Despite his status as a grandfather, Sen. Bernie Sanders captured the hearts of young people eager to follow his vision of a new America during his campaigns for president in 2016 and 2020. They related to his claim to democratic socialism, which he said would help the lower and middle classes with the installation of a Franklin Roosevelt-like New Deal.
Sanders envisioned a country where Americans would have a living wage, access to education, healthcare and housing, and enjoy an improved environment. But his message fell short, losing the nominations to more traditional and moderate candidates.
The independent from Vermont is a career politician who has fought for everyday Americans while admonishing the ultra-wealthy. In 2016, he frequently knocked millionaires on the campaign trail. Four years later, his focus shifted to billionaires. Why? Because by the second time around, he had become a millionaire himself.
Here’s a look at Bernie Sanders’ net worth.
Birthdate: Sept. 8, 1941Net worth: $3 millionPrimary source of income: U.S. Senate salaryCareer highlights: Mayor of Burlington, Vermont; U.S. representative and senator from Vermont
Bernie Sanders Net Worth: $3 million
Sanders is worth $3 million, according to Celebrity Net Worth, and brings in $174,000 a year in salary as a U.S. senator.
He represents Vermont in the U.S. Senate and is an independent, but he ran for the Democratic nomination for president twice: in 2016 and 2020. In 2016, he championed causes that included free college tuition, LGBTQ rights, environmental protection, equitable taxes among the socioeconomic classes and a $15 minimum wage, and his message resonated with many — especially millennials — who made small donations to his campaign that added up to nearly $100 million. While his campaign made some inroads against that of frontrunner Hillary Rodham Clinton, he was unable to pick up the nomination and continue what he called his “political revolution.”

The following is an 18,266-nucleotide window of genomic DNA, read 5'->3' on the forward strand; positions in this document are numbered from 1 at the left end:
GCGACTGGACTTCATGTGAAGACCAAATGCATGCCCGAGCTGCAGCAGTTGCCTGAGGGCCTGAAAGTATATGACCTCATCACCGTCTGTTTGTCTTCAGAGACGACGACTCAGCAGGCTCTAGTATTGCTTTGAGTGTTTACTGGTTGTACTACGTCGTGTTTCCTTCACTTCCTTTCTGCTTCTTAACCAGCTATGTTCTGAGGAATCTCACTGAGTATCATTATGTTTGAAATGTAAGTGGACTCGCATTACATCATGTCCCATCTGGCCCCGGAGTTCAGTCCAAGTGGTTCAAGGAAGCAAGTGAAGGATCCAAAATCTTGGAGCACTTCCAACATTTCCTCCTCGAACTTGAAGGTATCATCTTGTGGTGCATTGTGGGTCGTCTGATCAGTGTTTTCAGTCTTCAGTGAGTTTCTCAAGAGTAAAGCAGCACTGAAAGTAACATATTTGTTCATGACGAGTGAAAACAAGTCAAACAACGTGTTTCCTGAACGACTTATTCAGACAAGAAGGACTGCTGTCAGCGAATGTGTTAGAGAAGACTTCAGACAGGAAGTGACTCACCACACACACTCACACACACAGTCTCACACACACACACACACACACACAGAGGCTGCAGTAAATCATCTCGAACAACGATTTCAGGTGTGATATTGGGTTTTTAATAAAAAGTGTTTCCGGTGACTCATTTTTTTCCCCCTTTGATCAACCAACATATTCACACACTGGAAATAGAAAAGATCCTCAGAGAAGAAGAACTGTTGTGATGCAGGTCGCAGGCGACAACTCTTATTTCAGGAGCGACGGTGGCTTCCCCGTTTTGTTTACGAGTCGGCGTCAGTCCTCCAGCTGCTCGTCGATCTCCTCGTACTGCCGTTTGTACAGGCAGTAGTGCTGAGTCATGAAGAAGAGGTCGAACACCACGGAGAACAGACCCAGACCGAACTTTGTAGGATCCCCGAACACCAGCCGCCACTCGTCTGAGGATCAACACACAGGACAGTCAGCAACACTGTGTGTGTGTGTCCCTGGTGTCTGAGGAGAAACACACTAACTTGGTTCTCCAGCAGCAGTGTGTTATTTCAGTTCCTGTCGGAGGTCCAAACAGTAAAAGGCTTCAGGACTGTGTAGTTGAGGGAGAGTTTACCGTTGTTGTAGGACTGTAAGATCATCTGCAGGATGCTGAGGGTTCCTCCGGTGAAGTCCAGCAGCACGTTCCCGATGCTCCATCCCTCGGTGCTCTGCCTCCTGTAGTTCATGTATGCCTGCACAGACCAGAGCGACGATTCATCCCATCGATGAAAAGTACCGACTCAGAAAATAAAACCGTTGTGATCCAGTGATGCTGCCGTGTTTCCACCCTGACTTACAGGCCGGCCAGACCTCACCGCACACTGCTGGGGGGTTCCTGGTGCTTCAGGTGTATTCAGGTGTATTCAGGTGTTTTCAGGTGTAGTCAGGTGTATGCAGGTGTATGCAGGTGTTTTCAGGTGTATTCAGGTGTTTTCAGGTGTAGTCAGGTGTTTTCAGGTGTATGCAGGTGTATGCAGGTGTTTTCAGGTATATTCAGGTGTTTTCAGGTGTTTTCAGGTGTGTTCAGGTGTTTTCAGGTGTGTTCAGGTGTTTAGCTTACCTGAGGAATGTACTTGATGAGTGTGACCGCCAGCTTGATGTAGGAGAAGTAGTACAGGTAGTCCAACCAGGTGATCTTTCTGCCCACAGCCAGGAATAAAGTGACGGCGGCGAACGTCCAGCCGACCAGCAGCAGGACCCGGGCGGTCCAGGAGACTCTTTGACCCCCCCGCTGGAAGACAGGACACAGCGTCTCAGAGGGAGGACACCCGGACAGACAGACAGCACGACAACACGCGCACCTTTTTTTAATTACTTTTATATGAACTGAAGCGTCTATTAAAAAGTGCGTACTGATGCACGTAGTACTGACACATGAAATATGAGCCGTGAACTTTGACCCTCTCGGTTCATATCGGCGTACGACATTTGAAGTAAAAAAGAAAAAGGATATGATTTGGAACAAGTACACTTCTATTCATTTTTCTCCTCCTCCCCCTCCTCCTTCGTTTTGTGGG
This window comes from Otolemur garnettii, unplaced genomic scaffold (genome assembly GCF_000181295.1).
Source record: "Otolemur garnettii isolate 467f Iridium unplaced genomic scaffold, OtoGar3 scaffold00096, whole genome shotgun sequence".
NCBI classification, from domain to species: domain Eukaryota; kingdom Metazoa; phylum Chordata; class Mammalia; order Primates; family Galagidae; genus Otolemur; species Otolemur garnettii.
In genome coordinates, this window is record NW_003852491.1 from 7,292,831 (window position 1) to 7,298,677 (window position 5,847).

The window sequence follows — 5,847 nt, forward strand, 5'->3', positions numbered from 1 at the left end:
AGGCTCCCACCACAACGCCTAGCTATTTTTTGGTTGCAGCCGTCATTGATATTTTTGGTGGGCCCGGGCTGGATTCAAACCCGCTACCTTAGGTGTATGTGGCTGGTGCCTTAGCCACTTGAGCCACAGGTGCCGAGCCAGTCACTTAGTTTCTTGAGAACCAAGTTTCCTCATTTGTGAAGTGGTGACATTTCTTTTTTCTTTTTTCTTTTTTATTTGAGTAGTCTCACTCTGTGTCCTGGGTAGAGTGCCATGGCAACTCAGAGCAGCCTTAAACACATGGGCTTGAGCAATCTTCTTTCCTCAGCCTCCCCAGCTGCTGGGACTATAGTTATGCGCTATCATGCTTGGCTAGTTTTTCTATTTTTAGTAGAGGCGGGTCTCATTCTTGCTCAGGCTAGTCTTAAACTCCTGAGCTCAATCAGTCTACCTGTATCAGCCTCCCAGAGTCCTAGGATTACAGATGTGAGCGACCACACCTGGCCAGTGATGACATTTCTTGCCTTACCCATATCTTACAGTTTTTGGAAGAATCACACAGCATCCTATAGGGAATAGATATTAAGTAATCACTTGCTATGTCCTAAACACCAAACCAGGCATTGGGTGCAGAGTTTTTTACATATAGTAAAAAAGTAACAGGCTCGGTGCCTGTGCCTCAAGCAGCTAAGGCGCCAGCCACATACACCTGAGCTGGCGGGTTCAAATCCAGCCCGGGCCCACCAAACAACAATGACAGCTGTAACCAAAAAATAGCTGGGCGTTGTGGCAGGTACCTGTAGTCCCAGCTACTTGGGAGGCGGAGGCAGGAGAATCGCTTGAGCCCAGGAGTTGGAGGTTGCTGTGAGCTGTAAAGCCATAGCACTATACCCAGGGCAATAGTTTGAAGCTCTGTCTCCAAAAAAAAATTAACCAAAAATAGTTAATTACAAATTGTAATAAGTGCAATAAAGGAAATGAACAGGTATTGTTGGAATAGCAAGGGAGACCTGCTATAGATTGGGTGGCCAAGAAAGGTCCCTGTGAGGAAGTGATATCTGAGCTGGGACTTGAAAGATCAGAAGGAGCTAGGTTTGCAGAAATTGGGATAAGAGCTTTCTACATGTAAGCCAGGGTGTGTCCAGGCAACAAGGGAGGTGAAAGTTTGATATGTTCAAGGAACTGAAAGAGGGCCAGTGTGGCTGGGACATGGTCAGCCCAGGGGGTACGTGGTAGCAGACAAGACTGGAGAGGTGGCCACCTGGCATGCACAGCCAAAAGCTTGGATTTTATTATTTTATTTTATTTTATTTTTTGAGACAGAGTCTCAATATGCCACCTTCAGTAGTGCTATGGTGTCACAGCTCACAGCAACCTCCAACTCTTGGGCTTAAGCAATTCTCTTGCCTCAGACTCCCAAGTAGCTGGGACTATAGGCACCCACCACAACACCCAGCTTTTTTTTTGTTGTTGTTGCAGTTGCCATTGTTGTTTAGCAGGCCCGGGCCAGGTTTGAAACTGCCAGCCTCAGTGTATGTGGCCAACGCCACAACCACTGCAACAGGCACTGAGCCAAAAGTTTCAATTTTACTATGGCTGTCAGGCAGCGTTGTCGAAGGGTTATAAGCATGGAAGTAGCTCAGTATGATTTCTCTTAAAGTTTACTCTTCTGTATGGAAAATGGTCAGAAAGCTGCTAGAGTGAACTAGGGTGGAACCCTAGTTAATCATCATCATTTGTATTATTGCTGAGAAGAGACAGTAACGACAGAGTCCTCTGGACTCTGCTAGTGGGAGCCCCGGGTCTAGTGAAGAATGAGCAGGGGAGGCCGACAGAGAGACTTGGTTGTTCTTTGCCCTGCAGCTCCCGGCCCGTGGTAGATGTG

In 2020, he ran again, joining a field that didn’t have as clear a favorite as it did four years before. He gained the endorsement of young New York Rep. Alexandria Ocasio-Cortez and others who were more politically aligned on the left, and the boost helped him to win the New Hampshire primary.
But former Vice President Joe Biden’s candidacy picked up steam as 2020 unraveled with the COVID-19 pandemic and political divisions giving Americans a yearning to return to the days before President Donald Trump, when Biden served under President Barack Obama. Biden won the South Carolina primary, giving his campaign the jolt of energy it needed, and Sanders again did not win the nomination.
Bernie Sanders’ Start in Politics
Hailing from Brooklyn, New York, Bernard “Bernie” Sanders is the son of Jewish immigrants from Poland. He and his family lived in a modest rent-controlled apartment. Sanders left Brooklyn for the Midwest to study at the University of Chicago. In the early 1960s, Sanders came of age during the civil rights movement and was a student activist who organized sit-ins in opposition to segregation. He was also one of 250,000 people who descended on Washington, D.C., to hear Martin Luther King Jr.’s historic “I Have a Dream” speech during the March on Washington in August 1963.
Sanders eventually moved to Vermont and hit the political scene in the 1970s. After failed attempts to win a U.S. Senate seat, Sanders focused his efforts on local government, and in 1981, Sanders won the mayoral race in Burlington, Vermont, by 12 votes. In 1990, Sanders made the jump to national politics and became Vermont’s sole member of the House of Representatives before winning his Senate seat in 2006. Over the past three decades, Sanders has stood up to big pharma, rebuked war, championed the Affordable Care Act and fought for low-income Americans.
He and his wife, Jane, have four children and seven grandchildren. The couple resides in Burlington.
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Erika Giovanetti contributed to the reporting for this article.
Last updated: July 23, 2021